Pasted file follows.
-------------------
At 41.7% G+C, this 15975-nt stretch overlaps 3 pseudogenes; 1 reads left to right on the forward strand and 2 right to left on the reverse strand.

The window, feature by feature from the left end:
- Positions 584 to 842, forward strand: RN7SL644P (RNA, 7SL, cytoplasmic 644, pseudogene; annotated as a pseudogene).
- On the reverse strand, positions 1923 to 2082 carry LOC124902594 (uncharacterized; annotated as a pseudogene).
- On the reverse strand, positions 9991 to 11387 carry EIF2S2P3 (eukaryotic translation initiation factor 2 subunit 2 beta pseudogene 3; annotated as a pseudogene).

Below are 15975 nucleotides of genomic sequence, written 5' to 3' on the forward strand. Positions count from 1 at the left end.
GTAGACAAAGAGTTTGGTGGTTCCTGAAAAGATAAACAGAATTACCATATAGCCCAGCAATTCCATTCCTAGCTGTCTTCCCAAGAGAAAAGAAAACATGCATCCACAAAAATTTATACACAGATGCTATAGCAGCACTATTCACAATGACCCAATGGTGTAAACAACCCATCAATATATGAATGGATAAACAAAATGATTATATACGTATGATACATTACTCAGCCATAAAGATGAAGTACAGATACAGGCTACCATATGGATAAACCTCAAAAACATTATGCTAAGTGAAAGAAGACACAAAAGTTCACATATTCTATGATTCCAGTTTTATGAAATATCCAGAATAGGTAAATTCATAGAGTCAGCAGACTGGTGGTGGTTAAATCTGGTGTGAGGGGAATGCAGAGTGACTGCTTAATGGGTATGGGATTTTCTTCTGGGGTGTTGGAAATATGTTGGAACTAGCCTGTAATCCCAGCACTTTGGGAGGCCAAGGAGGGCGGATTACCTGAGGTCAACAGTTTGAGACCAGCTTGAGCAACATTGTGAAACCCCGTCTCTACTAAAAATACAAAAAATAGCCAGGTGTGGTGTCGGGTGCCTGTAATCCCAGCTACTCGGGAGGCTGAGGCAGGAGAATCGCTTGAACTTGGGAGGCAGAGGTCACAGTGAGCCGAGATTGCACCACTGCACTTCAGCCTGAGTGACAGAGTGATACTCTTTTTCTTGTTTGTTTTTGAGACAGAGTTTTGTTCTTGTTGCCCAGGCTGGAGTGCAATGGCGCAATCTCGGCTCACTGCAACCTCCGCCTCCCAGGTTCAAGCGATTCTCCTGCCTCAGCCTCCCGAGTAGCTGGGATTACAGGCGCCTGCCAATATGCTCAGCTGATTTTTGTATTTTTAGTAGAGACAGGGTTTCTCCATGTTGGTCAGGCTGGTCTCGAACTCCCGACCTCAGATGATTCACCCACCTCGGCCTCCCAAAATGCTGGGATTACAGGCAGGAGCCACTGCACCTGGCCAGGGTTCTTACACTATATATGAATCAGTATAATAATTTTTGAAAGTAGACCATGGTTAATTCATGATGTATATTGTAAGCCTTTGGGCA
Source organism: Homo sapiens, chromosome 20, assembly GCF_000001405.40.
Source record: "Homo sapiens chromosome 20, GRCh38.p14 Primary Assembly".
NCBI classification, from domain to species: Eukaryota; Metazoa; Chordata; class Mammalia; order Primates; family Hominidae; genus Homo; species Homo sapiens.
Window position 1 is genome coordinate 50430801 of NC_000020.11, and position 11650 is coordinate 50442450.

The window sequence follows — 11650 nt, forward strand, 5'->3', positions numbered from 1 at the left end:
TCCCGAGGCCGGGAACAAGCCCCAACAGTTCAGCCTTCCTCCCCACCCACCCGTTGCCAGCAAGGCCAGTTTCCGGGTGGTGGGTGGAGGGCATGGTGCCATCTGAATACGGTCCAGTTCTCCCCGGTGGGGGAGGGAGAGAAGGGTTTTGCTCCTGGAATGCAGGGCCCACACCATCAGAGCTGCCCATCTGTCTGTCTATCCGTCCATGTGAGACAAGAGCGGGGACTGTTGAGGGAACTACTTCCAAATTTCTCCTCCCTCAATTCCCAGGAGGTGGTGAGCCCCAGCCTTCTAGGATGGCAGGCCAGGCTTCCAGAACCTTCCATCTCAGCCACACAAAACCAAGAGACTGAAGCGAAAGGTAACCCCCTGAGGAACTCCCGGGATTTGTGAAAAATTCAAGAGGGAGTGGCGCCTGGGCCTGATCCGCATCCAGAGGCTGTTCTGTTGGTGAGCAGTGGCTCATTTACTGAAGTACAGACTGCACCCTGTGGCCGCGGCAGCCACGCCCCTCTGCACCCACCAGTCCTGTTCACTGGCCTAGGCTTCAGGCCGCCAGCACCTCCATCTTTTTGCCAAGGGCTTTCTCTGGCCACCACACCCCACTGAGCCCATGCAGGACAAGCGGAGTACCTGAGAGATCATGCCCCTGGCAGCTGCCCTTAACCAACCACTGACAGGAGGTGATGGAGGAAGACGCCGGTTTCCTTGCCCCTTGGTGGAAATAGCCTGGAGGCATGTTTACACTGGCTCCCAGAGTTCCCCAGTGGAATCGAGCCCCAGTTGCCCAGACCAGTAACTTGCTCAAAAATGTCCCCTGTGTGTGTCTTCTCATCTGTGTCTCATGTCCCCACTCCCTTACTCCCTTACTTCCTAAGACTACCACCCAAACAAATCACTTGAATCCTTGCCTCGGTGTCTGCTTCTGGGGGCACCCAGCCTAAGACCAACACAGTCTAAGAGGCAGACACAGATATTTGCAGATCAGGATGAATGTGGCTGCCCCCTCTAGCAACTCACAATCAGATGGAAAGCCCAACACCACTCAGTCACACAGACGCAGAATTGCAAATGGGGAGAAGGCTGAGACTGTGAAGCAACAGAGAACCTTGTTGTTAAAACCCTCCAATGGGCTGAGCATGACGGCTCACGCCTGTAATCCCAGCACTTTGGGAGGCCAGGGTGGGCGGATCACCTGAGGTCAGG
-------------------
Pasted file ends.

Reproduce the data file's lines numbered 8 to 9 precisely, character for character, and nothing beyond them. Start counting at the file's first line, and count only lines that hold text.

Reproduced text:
Source organism: Homo sapiens, chromosome 20, assembly GCF_000001405.40.
Source record: "Homo sapiens chromosome 20, GRCh38.p14 Primary Assembly".